Ann Weisgarber's The Personal History of Rachel DuPree (Viking), a story about a black pioneer family eking out a difficult living in the South Dakota Badlands in 1917, is this year's winner. The prize is awarded annually to the "best book in American historical fiction that is both excellent fiction and excellent history."
I talked to Ann about her novel in 2009, before it was picked up by an American publisher, and am so pleased to see the accolades it's been receiving.
Robin Oliveira's My Name Is Mary Sutter (also Viking), another standout debut novel, was named an Honorable Mention. Oliveira's work examines the life of a determined midwife from Albany, New York, who heads south to Washington, DC, during the Civil War to pursue her dreams of becoming a surgeon. [My review, from Booklist, at her literary agency's website]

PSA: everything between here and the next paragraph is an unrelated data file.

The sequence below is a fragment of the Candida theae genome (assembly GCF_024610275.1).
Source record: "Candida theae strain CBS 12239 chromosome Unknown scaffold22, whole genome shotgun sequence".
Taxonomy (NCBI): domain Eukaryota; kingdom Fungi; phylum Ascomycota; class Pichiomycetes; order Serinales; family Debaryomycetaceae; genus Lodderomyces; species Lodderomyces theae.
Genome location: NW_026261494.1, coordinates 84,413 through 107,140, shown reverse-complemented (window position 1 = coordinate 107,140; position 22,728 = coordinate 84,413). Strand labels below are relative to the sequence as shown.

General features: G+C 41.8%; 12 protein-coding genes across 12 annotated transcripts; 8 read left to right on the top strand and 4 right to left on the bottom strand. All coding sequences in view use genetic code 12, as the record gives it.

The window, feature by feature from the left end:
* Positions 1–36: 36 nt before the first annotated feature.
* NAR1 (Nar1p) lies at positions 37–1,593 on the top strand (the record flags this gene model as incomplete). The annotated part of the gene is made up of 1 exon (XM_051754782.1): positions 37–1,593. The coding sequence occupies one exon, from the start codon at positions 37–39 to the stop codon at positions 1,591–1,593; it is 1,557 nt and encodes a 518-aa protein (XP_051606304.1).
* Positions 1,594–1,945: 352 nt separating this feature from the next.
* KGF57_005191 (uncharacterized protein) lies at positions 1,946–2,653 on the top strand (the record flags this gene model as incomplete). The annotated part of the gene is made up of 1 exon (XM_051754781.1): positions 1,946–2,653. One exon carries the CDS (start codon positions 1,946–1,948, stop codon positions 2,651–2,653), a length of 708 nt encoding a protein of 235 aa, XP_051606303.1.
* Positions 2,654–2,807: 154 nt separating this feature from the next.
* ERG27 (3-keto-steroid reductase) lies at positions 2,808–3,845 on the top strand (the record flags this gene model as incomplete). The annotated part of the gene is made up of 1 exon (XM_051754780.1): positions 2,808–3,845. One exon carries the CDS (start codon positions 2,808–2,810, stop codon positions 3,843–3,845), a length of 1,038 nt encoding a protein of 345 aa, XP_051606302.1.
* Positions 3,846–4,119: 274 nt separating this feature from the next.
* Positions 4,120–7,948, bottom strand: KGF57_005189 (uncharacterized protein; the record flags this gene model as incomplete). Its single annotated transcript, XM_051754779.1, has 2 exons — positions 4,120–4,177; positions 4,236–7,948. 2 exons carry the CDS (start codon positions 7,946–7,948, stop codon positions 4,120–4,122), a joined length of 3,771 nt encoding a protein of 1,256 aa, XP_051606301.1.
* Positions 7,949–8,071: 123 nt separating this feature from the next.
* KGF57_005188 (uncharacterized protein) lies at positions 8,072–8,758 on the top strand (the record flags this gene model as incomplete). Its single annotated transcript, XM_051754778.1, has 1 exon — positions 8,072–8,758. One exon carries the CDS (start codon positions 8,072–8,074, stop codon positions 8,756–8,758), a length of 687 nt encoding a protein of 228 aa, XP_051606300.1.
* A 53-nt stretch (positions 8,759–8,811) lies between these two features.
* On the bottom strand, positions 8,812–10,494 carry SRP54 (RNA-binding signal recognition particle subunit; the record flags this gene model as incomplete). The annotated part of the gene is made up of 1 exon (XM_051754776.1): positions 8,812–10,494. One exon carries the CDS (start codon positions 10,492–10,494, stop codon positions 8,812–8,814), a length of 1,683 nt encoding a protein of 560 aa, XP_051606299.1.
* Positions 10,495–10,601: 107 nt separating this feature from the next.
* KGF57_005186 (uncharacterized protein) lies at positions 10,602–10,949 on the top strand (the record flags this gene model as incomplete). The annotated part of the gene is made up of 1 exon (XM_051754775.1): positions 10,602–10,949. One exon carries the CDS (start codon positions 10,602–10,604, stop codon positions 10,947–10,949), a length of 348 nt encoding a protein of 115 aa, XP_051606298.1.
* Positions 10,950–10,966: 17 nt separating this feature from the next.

Director's Mentions went to Kelli Carmean for Creekside: An Archeological Novel (University of Alabama Press), a multi-period tale set on a family farm in eastern Kentucky, and Jackson Taylor for The Blue Orchard (Simon & Schuster), about a woman living through tremendous social changes in Depression-era Pennsylvania.
Congratulations to the authors and their publishers. Also of note: one of the Director's Mentions for 2009, Elizabeth Cobbs Hoffman's self-published In the Lion's Den, has been picked up by Ballantine for release this April. The new title will be Broken Promises.